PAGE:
Let us make an in-depth study of the Solow’s Model of Economic Growth. After reading this article you will learn about: 1. Prediction of the Solow Model 2. Solow’s Theory and Evidence.
Prediction of the Solow Model:
The Solow model makes the prediction that whether economies converge depends on why they differed in the first place.
On the one hand, if two economies with the same steady state had started off with different stocks of capital then we would expect them to converge.
On the other hand, if two economies have different steady states due to, say, different rates of saving, then no convergence is expected. In such situations each economy would approach its own steady state. A major finding from statistical evidence is that even when growth rates converge as predicted by the theory, this convergence occurs at a much slower rate than the Solow model predicts.
Economists feel uncomfortable with at least three implications of the Solow model. First, there is the question of exogeneity of technological progress. It augments labour productivity but is completely exogenous to the economy. An economy can do nothing to accelerate its long run rate of economic growth.
Secondly, if technical progress occurs automatically in the Solow model there is no reason why firms, governments, universities and research institutions would make investment in R&D (whose outcome, as far as its contribution to technical progress is concerned, is uncertain).
In other words, neither governments nor private agencies have any incentive to add to society’s stock of technical knowledge or foster technical progress. So some sort of free rider problem is encountered in the Solow model.
The third factor affecting the applicability of the Solow model is its predictions about convergence. The Solow model is essentially a closed economy model. But convergence is a natural outcome of the growth process only in a globalised world with perfect capital mobility.
Thus convergence is possible if economies are opened up and there is greater and greater integration of the world’s capital markets. In truth as the world becomes more and more integrated through movements of capital — technologies would converge.
This is likely to lead to a convergence in levels of output per capita — across rich and poor countries. However, data show that there is a tendency towards convergence in per capita output across rich countries but not across rich and poor countries. At the same time there has been divergence across rich and poor countries, i.e., widening income gap.
A related question here is whether greater openness would lead to slower or faster convergence. In the Solow model if capital is free to move across countries then it will flow from countries with low rates of return to capital (rich countries) to countries with higher rates of return (poor countries).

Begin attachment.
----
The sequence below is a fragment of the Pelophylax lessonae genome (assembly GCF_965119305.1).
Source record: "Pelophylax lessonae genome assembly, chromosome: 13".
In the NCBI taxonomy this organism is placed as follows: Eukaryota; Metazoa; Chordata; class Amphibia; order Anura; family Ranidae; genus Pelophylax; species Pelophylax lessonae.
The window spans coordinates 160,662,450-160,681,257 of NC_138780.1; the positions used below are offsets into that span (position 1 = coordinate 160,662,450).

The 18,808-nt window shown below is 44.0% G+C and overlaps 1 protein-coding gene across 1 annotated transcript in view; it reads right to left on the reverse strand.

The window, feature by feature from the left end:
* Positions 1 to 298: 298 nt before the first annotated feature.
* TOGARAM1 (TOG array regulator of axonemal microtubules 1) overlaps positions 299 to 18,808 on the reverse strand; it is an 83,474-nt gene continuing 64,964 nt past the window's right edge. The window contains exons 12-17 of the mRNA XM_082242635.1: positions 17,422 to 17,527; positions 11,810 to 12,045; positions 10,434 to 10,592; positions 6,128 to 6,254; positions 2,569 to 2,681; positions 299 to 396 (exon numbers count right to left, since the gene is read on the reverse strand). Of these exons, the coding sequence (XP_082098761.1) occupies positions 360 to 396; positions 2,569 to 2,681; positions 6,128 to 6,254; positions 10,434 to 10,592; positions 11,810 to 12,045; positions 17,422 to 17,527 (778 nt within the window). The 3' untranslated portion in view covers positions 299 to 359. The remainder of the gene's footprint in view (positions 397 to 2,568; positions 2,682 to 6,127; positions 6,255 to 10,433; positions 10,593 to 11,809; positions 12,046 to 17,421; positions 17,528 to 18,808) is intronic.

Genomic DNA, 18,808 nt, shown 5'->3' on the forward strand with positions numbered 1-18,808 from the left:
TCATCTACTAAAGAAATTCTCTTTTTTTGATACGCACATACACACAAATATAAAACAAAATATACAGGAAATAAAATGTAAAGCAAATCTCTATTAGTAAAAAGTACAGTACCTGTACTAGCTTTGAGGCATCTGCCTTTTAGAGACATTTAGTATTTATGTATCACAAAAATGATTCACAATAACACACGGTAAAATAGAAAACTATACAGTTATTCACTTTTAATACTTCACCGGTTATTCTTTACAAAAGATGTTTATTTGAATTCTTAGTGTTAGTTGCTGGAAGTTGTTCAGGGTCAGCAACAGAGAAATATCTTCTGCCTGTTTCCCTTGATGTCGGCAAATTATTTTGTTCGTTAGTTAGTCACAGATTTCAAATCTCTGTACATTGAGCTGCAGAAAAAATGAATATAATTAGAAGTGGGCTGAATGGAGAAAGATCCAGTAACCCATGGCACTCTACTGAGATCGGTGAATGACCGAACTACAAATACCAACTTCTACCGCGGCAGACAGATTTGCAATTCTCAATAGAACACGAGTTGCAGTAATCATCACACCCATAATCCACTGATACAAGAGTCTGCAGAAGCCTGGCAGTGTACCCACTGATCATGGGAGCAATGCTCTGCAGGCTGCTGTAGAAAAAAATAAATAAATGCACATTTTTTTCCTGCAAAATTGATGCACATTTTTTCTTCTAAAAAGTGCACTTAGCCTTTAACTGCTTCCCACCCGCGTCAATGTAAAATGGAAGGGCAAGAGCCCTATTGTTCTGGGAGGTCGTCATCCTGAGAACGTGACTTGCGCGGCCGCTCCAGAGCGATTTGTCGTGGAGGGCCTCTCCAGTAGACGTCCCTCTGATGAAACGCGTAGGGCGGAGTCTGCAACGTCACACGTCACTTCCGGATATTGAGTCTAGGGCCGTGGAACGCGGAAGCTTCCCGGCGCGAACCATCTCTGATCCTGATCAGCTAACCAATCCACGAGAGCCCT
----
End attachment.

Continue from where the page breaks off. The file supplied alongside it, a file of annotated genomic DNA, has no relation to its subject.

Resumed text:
This implies that most capital should move from rich to poor nations. However, the real world experience contradicts this hypothesis. In truth, capital flows are among rich countries at similar stages of development. So convergence is still a distant dream for most LDCs.
Solow’s Theory and Evidence:
Does the Solow model explain the sustained economic growth observed in most parts of the world? Perhaps the most important prediction of the Solow model is that technological progress causes values of y = Y/L and k = K/L to rise together and at the rate of technological progress. This simply implies that capital-output ratio remains constant. This point has already been proved in the text. Here
This has happened in Solow model where Y/L and K/L have both grown at the same rate.
The second important prediction of the Solow model is that there is lack of symmetry in the effect of technological progress on factor prices. This is why we find diverse behaviour of factor prices in steady state. While in the steady state the real wage grows at the rate of technological progress, the real rental price of capital remains constant over time. These predictions have come true in case of USA.
In the USA, since the 1950s, the real wage has increased at almost the same rate at which real GDP per worker has increased (2% per annum). As the same time the real rental price of capital (measured as real capital income divided by the capital stock) has remained more or less constant.
However, the spectacular growth of the Tiger economies at the rate of 1% per annum cannot be properly explained by the Solow model in which technology grows at a constant exogenous rate.
The four countries — Hong Kong, Korea, Taiwan and Singapore — achieved unusually high growth rates due to large increases in measured factor inputs such as (i) increases in labour-force participation, (ii) increases in the capital stock, (iii) increases in educational attainment.
Since growth occurred due to growth in labour force, physical capital, and human capital, none of these four countries experienced unusually high growth in total factor productivity. Indeed, the average growth in TFP in the Asian tigers was exactly the same as that in the USA.
The evidence for conditional convergence, however, is much better. Studies carried out by N. G. Mankiw, David Romer and David Weil showed that the failure of LDCs like India to catch up with the West reflected high rates of population growth and low rates of saving (which also includes resources devoted to education along with accumulation of physical capital.)
After making corrections for differences in national saving rate and population growth rates they found strong tendencies for countries with the same characteristics to converge.
These findings provide some empirical support to the theory that the saving rate (including human capital formation) is important for growth.